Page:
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Higher FD rates and stocks market correction to test retail investors

According to Kotak Institutional Equities, the latest round of correction in Indian stock markets would test individual investors' enthusiasm for equities. The Fed's hawkish posture, as well as rate hikes by the RBI and other central banks, has produced a risk-off environment for equities. The Nifty was down roughly 1% today after an almost 4-percent correction last week.


"In our opinion, over the next few months, a combination of low market returns (if the market remains flat or declines) and rising fixed deposit rates may shatter individual investors' faith in equities." "Retail investors have been immune to rising bond yields and lofty market valuations, with return expectations anchored by previous high returns and 'risk' expectations anchored by low fixed deposit rates," according to Kotak's analysis.



Values in Indian markets are still high, and inflation will begin to fall (simply due to high base effect). However, according to the firm, a higher-than-expected oil price is currently the market's biggest danger. Domestic inflation is expected to start tapering off in the second half of FY23 as the base impact kicks in, while prices may remain elevated due to ongoing global and domestic supply-side concerns, according to Kotak. However, the brokerage does not believe that modest interest rate increases in India will result in significant demand disruption.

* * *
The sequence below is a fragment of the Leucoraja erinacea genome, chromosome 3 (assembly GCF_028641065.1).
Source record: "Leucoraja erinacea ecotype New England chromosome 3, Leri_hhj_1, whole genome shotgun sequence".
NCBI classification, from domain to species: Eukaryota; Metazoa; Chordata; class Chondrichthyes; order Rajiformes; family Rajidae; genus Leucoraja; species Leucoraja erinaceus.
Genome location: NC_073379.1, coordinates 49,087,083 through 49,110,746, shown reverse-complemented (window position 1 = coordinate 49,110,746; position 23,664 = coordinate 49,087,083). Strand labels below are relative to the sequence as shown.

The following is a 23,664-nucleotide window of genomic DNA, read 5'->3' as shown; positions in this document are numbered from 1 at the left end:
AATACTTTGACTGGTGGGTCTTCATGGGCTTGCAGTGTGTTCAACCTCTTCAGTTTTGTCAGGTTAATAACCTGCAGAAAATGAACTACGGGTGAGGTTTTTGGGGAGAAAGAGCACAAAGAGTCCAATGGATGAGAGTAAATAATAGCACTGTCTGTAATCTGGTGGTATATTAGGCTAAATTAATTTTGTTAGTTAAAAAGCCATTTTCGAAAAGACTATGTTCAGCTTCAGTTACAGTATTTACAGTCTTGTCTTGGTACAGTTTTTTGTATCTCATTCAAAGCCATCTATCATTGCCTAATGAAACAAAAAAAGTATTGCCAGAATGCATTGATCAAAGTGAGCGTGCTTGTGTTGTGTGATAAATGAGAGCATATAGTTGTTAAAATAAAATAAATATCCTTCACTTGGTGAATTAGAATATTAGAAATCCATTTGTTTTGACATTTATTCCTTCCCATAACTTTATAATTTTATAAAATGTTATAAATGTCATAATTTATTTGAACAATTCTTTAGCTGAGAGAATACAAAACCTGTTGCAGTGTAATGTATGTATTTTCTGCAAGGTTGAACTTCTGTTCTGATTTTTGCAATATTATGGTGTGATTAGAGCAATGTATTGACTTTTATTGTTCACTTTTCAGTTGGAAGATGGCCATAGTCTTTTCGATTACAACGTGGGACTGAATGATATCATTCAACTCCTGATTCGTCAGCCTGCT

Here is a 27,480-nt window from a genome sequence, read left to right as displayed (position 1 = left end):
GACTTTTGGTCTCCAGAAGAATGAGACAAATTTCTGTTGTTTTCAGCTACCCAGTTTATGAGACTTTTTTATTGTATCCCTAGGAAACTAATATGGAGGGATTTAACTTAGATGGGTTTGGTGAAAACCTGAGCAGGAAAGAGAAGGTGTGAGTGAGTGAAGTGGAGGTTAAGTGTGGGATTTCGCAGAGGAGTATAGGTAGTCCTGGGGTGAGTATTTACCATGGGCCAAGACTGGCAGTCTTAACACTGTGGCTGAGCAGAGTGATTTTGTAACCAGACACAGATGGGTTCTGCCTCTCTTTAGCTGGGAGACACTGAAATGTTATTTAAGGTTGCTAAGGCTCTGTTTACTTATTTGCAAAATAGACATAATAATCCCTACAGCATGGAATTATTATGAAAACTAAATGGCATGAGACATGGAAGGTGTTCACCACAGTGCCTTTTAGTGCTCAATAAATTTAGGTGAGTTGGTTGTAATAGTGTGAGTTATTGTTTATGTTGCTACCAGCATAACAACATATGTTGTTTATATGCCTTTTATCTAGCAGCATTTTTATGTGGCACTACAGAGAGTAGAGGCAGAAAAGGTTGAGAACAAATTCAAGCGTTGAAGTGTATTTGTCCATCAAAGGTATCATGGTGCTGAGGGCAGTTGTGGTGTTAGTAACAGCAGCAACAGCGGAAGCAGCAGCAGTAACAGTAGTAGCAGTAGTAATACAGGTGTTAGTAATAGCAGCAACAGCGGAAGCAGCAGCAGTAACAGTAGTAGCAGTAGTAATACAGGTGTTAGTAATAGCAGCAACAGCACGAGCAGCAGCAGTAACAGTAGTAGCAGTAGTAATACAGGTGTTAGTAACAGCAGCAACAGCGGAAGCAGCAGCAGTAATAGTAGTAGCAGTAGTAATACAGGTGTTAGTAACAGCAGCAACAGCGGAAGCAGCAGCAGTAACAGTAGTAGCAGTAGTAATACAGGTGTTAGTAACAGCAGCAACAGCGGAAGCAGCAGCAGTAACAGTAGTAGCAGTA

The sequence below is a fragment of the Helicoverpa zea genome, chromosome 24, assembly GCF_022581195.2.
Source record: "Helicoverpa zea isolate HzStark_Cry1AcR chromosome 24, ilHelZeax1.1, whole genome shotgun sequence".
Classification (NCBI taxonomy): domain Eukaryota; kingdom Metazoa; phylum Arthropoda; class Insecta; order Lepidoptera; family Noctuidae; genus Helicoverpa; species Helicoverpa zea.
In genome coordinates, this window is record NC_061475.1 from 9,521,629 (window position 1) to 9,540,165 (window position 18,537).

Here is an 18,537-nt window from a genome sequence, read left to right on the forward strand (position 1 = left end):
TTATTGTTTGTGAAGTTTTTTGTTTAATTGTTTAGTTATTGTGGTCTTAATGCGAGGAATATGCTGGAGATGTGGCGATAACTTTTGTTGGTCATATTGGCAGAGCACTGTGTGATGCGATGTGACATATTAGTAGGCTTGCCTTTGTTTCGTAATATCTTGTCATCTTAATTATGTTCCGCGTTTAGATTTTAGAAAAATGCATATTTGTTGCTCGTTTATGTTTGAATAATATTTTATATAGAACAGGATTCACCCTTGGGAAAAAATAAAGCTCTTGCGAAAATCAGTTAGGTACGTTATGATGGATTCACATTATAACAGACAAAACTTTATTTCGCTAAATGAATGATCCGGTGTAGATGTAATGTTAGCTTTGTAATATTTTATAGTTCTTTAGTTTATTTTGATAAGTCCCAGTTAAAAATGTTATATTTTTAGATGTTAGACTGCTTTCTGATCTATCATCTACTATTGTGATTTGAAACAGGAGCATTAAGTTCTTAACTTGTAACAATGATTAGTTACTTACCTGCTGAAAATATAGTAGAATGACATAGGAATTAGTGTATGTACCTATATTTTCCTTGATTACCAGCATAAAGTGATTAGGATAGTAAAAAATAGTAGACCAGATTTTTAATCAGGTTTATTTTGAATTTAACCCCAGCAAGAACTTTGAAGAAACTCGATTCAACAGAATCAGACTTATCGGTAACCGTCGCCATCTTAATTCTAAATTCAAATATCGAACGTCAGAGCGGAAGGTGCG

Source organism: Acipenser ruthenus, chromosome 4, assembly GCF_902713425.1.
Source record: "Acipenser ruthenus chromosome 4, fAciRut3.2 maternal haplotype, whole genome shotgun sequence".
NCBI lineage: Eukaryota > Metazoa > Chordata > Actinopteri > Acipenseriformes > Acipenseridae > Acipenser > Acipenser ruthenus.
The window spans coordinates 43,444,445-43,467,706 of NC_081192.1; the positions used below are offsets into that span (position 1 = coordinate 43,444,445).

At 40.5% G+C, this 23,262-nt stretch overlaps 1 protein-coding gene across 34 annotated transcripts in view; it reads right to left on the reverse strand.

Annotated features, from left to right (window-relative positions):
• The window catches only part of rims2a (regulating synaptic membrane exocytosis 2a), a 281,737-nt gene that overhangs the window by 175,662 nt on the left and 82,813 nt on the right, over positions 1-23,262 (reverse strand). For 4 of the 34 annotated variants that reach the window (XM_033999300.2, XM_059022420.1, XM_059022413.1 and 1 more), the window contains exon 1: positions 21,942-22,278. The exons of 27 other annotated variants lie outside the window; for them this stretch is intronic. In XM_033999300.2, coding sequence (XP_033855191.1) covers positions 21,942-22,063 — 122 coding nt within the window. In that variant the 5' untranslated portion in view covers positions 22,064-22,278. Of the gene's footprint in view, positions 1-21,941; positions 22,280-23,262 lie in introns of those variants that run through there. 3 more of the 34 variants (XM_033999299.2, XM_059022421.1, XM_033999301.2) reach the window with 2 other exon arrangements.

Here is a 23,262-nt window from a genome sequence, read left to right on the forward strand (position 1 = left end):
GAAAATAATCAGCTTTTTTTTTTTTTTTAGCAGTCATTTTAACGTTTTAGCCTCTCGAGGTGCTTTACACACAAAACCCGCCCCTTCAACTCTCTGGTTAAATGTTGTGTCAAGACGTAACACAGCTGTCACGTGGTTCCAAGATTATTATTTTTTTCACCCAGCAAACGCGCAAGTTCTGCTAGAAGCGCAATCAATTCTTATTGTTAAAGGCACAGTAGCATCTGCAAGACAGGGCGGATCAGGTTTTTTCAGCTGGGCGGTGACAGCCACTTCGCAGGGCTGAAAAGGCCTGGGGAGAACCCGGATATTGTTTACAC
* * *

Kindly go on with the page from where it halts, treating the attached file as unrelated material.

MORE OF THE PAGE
"Unless oil prices rise dramatically, domestic bond yields may be nearing their top." Even with oil at US$120/bbl, India can get away with another 70-100 basis point rate hike—a policy rate of 5.25-5.5 percent (now 4.4 percent) and end-FY2023 inflation of 4.5-5 percent is not a bad result. However, higher-than-expected oil costs put inflation at danger." Despite rising bond yields, Kotak claims that equity markets are only partially pricing in higher interest rates.



"The strong rise in global and domestic bond yields over the last few weeks suggests that bond markets are pricing in greater inflation and interest rates, even as numerous central banks have begun hiking rates to combat excessive inflation." Given the enormous spread between bond yields and policy rates in both the US and India, this is especially true," it added.

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